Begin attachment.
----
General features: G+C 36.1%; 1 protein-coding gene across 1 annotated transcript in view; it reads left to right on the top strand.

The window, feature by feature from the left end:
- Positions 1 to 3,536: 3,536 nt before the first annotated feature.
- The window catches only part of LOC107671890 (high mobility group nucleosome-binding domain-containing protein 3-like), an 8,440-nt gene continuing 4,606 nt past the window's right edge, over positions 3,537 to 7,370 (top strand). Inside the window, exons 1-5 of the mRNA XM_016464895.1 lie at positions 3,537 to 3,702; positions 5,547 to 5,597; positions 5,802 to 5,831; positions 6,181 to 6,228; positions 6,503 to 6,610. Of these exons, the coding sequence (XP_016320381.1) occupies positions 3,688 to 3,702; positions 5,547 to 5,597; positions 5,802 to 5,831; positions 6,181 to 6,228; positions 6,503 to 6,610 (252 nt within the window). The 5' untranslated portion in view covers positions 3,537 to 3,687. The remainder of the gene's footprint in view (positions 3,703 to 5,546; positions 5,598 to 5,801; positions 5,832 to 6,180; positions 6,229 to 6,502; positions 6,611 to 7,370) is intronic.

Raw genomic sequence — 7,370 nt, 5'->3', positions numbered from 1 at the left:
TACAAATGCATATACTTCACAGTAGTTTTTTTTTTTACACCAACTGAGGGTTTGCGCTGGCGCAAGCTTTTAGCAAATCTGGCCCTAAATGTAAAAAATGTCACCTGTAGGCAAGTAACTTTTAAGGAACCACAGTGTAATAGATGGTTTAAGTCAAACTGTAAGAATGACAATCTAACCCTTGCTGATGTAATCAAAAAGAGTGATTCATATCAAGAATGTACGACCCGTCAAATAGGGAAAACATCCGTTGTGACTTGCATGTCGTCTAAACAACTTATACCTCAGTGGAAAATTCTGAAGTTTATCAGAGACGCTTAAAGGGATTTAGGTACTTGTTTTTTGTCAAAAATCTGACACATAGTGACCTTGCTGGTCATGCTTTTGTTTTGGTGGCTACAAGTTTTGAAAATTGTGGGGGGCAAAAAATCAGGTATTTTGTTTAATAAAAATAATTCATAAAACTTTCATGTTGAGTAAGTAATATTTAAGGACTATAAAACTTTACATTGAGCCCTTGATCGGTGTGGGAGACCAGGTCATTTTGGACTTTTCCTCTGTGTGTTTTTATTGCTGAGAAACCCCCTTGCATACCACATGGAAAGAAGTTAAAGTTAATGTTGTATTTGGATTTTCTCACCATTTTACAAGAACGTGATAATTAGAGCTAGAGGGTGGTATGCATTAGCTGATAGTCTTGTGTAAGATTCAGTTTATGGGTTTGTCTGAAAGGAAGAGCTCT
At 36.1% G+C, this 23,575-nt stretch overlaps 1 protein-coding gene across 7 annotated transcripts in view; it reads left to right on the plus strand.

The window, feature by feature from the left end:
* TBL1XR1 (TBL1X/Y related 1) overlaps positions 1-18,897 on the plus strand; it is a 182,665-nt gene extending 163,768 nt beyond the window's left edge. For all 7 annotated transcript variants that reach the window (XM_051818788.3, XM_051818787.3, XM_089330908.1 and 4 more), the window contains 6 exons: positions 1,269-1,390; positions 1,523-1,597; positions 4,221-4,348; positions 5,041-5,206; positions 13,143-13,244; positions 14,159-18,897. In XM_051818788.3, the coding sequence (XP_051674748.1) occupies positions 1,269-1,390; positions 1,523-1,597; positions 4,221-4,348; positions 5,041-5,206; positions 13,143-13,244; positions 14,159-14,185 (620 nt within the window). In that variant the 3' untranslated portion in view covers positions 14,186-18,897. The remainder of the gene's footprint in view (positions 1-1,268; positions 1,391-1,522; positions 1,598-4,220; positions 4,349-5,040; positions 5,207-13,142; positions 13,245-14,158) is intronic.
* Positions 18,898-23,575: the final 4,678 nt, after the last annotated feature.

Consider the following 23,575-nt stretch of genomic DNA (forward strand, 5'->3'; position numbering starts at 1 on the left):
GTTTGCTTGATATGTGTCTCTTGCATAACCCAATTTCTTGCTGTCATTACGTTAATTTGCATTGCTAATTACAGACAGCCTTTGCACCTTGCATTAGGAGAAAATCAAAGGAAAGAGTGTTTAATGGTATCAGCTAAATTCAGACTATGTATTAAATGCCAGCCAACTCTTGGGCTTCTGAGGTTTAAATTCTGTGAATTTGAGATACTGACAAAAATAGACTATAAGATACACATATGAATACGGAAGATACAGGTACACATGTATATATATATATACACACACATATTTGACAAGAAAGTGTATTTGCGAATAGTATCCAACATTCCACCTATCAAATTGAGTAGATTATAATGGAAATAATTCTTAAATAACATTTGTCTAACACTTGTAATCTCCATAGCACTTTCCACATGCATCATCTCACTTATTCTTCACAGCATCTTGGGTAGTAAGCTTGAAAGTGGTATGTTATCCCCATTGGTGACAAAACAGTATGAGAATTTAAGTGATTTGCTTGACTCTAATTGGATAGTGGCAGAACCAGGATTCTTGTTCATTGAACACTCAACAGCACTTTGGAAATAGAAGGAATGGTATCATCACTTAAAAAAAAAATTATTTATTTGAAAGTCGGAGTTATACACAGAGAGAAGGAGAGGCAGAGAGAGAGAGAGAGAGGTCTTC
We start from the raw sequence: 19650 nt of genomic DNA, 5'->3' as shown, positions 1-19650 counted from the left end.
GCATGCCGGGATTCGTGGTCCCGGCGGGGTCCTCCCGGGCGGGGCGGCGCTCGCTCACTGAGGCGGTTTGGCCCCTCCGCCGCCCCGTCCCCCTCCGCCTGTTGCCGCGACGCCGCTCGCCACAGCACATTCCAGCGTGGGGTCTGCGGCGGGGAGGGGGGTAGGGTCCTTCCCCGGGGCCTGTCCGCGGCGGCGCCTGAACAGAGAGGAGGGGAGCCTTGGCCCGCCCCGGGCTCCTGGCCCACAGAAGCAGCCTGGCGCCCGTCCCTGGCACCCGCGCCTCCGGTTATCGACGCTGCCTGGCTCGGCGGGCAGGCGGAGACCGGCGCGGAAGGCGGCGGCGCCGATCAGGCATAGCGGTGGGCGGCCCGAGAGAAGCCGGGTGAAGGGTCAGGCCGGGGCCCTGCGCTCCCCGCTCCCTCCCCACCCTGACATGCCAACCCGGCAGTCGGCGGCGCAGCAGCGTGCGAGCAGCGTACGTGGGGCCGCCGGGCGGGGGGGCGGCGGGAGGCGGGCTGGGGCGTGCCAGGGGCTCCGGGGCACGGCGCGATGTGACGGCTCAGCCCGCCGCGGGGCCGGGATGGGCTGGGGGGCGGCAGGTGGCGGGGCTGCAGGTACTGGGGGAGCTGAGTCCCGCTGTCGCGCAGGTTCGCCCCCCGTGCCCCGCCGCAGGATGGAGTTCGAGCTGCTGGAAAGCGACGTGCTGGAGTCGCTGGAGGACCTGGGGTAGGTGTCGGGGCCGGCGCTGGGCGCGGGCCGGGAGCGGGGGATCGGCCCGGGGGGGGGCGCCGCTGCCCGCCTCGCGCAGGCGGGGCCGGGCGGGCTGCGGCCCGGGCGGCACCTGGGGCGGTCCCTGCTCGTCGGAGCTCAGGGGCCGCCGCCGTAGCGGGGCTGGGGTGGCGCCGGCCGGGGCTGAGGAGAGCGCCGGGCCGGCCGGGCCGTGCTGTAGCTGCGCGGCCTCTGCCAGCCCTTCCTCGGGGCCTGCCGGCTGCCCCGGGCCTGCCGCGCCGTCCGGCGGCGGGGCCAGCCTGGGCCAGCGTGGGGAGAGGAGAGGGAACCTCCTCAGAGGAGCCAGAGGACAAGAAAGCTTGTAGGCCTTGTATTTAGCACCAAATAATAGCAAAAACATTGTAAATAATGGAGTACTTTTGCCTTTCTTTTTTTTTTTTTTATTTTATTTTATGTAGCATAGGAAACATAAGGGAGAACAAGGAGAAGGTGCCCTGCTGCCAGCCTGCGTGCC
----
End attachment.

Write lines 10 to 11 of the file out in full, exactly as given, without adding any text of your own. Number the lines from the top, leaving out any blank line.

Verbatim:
* Positions 18,898-23,575: the final 4,678 nt, after the last annotated feature.

Consider the following 23,575-nt stretch of genomic DNA (forward strand, 5'->3'; position numbering starts at 1 on the left):